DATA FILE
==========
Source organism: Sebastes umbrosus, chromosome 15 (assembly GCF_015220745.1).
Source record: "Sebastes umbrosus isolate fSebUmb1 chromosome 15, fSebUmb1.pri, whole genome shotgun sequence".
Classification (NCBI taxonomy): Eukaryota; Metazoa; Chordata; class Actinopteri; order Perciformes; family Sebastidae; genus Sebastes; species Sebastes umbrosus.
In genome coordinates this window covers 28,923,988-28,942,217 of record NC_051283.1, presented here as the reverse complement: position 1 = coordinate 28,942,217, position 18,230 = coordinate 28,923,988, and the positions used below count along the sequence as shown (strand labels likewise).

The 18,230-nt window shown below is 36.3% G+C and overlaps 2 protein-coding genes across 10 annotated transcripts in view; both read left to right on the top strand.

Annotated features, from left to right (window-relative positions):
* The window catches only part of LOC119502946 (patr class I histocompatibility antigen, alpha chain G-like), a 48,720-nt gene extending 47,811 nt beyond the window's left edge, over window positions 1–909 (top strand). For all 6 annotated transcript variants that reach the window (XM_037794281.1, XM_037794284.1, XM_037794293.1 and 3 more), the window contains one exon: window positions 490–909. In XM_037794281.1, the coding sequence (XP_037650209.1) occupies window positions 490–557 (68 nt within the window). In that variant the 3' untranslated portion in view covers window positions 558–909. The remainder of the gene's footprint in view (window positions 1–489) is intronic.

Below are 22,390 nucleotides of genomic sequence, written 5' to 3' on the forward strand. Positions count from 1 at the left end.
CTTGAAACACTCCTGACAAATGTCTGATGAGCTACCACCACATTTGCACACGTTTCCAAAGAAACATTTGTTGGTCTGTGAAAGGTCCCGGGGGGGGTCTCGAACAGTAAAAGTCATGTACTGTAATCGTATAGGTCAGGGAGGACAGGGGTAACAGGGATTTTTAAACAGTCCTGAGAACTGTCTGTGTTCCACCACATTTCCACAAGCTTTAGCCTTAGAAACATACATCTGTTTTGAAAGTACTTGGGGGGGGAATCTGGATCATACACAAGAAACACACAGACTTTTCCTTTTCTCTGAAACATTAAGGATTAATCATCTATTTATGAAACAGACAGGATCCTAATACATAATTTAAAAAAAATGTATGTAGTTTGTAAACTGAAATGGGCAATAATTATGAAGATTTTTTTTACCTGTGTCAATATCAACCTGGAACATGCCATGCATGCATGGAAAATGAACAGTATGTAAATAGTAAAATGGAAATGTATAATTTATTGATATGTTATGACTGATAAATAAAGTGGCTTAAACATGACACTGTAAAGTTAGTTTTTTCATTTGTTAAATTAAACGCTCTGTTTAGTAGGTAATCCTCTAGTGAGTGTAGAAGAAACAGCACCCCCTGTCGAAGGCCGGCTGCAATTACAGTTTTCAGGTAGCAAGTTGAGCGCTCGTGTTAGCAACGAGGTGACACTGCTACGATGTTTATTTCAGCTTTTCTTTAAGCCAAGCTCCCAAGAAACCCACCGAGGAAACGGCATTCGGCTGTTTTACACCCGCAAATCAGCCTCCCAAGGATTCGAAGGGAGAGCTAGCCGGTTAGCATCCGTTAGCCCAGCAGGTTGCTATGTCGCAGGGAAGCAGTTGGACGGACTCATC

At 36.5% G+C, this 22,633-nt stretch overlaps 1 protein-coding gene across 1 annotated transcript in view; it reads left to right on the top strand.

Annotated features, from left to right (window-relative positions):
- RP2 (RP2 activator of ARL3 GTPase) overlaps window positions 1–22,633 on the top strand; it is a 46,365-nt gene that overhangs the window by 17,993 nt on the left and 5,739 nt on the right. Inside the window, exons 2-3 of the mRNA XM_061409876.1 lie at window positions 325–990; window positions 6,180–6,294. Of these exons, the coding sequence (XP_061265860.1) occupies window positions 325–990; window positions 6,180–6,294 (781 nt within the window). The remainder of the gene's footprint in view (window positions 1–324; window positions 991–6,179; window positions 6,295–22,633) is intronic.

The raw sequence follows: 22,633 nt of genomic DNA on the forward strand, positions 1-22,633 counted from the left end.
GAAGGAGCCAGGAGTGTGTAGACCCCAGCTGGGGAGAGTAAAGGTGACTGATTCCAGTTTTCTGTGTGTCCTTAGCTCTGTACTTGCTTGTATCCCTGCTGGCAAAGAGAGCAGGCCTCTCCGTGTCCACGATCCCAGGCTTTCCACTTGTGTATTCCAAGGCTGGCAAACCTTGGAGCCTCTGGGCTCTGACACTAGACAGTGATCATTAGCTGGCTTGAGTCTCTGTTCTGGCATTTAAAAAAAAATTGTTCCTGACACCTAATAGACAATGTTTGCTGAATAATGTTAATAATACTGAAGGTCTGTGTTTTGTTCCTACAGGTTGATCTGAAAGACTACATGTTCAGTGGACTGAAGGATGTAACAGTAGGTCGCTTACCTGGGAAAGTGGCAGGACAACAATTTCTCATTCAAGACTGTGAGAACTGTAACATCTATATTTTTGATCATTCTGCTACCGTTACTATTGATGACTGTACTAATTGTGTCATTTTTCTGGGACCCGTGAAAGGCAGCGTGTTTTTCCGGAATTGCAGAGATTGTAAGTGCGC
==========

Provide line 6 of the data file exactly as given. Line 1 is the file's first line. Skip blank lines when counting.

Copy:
Annotated features, from left to right (window-relative positions):